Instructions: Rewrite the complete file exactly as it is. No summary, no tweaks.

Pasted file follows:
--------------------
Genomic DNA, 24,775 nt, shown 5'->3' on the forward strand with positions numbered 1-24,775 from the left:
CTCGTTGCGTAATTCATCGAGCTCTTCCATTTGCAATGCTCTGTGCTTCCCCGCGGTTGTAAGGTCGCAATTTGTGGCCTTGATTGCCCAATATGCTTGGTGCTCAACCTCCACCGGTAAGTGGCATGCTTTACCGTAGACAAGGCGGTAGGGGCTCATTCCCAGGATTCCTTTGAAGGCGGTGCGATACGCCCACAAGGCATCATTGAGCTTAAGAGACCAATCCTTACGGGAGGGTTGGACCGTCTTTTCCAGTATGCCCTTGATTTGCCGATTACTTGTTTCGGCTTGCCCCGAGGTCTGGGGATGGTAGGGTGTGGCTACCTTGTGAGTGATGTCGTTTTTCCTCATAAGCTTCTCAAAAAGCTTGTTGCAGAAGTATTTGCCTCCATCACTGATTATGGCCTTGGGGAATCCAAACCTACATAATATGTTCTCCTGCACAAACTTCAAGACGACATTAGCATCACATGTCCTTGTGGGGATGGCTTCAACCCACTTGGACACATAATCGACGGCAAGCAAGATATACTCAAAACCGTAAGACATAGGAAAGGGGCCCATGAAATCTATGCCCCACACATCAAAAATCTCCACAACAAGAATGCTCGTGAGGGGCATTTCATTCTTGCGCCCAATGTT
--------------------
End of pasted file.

Genomic DNA, 24,775 nt, shown 5'->3' on the forward strand with positions numbered 1-24,775 from the left:
CTCGTTGCGTAATTCATCGAGCTCTTCCATTTGCAATGCTCTGTGCTTCCCCGCGGTTGTAAGGTCGCAATTTGTGGCCTTGATTGCCCAATATGCTTGGTGCTCAACCTCCACCGGTAAGTGGCATGCTTTACCGTAGACAAGGCGGTAGGGGCTCATTCCCAGGATTCCTTTGAAGGCGGTGCGATACGCCCACAAGGCATCATTGAGCTTAAGAGACCAATCCTTACGGGAGGGTTGGACCGTCTTTTCCAGTATGCCCTTGATTTGCCGATTACTTGTTTCGGCTTGCCCCGAGGTCTGGGGATGGTAGGGTGTGGCTACCTTGTGAGTGATGTCGTTTTTCCTCATAAGCTTCTCAAAAAGCTTGTTGCAGAAGTATTTGCCTCCATCACTGATTATGGCCTTGGGGAATCCAAACCTACATAATATGTTCTCCTGCACAAACTTCAAGACGACATTAGCATCACATGTCCTTGTGGGGATGGCTTCAACCCACTTGGACACATAATCGACGGCAAGCAAGATATACTCAAAACCGTAAGACATAGGAAAGGGGCCCATGAAATCTATGCCCCACACATCAAAAATCTCCACAACAAGAATGCTCGTGAGGGGCATTTCATTCTTGCGCCCAATGTT